Bison rangers wanted to oversee U.K. herd — no bison experience necessary
Wild herd of European bison will be U.K.'s first in about 6,000 years
It's a job in the great outdoors that doesn't require applicants to have done it before, but the successful candidates will need to be comfortable with horns, hooves and fur.
A conservation project in England is seeking to hire two rangers to oversee a small herd of four to 10 European bison that will be introduced to the ancient Blean Woods near Canterbury in the spring of 2022. The area hasn't seen bison roaming the wild for an estimated 6,000 years.
Stan Smith is the wilder landscapes manager at the Kent Wildlife Trust, a group that has partnered with the Wildwood Trust to create the Wilder Blean project to reintroduce the bison. He hopes the initiative will increase ecological diversity there and is looking for humans to help make it happen.
"We're not expecting people to have bison experience in the U.K., that's for sure, because you couldn't get any yet. There aren't any here," he told As It Happens host Carol Off from Hastings, England.
"But what we're looking for in people is somebody who has a really good sort of empathy with animals, that they're probably used to managing large grazing herbivores, things like cattle or horses, and somebody who really understands ... the ecology of the area," he said.
Smith says that previously, the area would have been home to the steppe bison, which is extinct.
The new bison herd will have about 200 hectares of land to graze — about half of the woodland's 400 hectares. They'll be kept in by an electric fence, according to Smith.
"It's a really nice big size of woodland, one of our largest areas of ancient woodland that we still have ... in the south of England," said Smith.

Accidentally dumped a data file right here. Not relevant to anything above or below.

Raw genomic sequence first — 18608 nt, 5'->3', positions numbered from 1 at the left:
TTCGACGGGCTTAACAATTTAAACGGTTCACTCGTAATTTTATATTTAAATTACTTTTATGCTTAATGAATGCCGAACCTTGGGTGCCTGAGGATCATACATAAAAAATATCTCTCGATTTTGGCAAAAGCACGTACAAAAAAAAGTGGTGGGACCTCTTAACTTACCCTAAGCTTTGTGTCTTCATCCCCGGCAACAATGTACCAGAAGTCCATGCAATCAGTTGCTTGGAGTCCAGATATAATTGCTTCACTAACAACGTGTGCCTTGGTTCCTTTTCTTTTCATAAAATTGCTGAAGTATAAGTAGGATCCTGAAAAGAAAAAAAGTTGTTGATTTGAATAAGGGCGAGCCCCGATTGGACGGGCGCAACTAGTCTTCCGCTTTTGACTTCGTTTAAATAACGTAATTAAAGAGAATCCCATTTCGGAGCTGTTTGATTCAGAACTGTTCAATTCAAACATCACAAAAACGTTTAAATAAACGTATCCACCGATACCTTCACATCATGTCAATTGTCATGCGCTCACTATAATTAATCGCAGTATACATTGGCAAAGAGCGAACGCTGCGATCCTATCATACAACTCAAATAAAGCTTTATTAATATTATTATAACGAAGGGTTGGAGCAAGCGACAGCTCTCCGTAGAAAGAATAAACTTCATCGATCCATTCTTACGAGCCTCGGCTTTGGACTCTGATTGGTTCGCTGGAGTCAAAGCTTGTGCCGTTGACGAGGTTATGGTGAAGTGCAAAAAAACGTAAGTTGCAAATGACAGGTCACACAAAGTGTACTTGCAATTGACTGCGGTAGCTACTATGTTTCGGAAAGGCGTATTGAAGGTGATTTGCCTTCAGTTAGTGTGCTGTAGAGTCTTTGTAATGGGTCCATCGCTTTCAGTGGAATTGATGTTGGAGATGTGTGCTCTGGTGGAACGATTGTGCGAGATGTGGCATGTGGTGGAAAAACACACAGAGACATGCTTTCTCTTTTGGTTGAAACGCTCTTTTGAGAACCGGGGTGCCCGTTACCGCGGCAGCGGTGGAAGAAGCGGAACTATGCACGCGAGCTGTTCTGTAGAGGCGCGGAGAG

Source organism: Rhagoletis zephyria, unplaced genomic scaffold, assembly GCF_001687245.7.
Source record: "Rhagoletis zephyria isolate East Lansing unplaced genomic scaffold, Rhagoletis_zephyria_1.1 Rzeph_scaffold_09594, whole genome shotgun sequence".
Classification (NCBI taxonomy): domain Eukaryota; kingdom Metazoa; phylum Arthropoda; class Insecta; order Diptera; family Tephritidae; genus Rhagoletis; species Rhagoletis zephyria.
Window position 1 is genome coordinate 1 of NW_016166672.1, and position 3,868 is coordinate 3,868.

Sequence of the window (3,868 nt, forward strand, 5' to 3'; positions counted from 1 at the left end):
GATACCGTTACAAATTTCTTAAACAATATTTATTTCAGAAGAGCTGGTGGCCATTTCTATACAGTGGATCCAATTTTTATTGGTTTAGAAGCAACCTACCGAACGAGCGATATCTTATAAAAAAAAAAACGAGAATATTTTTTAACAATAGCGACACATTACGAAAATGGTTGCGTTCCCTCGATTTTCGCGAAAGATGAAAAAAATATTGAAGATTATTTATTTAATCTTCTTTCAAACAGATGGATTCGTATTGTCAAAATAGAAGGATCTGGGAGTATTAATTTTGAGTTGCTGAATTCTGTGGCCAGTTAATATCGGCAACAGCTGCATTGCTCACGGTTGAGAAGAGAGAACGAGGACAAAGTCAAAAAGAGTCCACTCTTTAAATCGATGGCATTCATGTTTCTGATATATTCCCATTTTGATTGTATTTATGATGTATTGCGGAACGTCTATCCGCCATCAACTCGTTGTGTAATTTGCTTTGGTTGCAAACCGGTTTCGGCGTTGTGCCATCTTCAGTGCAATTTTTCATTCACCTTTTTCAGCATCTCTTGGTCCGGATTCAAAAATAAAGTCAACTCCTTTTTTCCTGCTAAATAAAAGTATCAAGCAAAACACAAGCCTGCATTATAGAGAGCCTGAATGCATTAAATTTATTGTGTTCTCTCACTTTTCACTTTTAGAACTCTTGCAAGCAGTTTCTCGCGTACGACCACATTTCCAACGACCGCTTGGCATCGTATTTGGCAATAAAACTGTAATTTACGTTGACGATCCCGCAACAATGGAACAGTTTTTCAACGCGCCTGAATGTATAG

Bison are 'ecosystem engineers'
The hope is that the animals will benefit the woodland's ecosystem through their natural grazing behaviours.
Smith says bison are natural "ecosystem engineers" that modify their habitats just by being there.
They also obviously produce a lot of dung. And that's fantastic for invertebrates and for fungi. - Stan Smith, Kent Wildlife Trust
"They are Europe's largest remaining land mammal and ... they love to do things like eat bark off trees, which can sort of selectively kill off certain trees, allowing more light to the woodland floor — the sort of thing that we try to do with chainsaws quite frequently," said Smith.
"They also obviously produce a lot of dung. And that's fantastic for invertebrates and for fungi and things like that," he said.
The bison may also benefit a type of woodland butterfly, the Heath Fritillary, which emerges in late spring and early summer and relies on a plant called the common cow-wheat for food.
Smith explained that the plant requires freshly-cleared woodland areas to grow, which the bison could provide through grazing on vegetation and stripping bark.
"So you've got Europe's largest land mammal having a beneficial impact on this on this tiny, tiny little butterfly," he said.
The Netherlands have had wild bison for about 15 years now, Smith says, and he personally noticed a huge improvement in habitat health when he visited bison projects there.
"You just can't help but notice the birdsong that's there ... the mushrooms that are growing everywhere and the lizards and reptiles that are all around, " he said.
Dung samples key to herd management
A key part of the job for the rangers will be to keep the animals wild.
"We want them to be behaving entirely naturally and not [become] used to humans," said Smith.
The bison managers will monitor the animals from a distance, collecting dung samples to assess their health without approaching them. Smith said the managers will have to track and follow the herd to keep up with what they're doing and where they're going.
Smith says they are starting small at first to make sure the bison will have enough food year-round.
"That way we can really test the impact that they're having on the environment and tweak things as we go along if we have to," he said.
He also noted that bison breed slowly, at most one calf per female, per year, so they don't expect the herd size to balloon rapidly — one of many factors he says has helped foster support for the project locally.
"Everyone's actually very, very happy with it. It seems everyone's really excited to see the bison come."
Written by Andrea Bellemare. Interview produced by Chloe Shantz-Hilkes.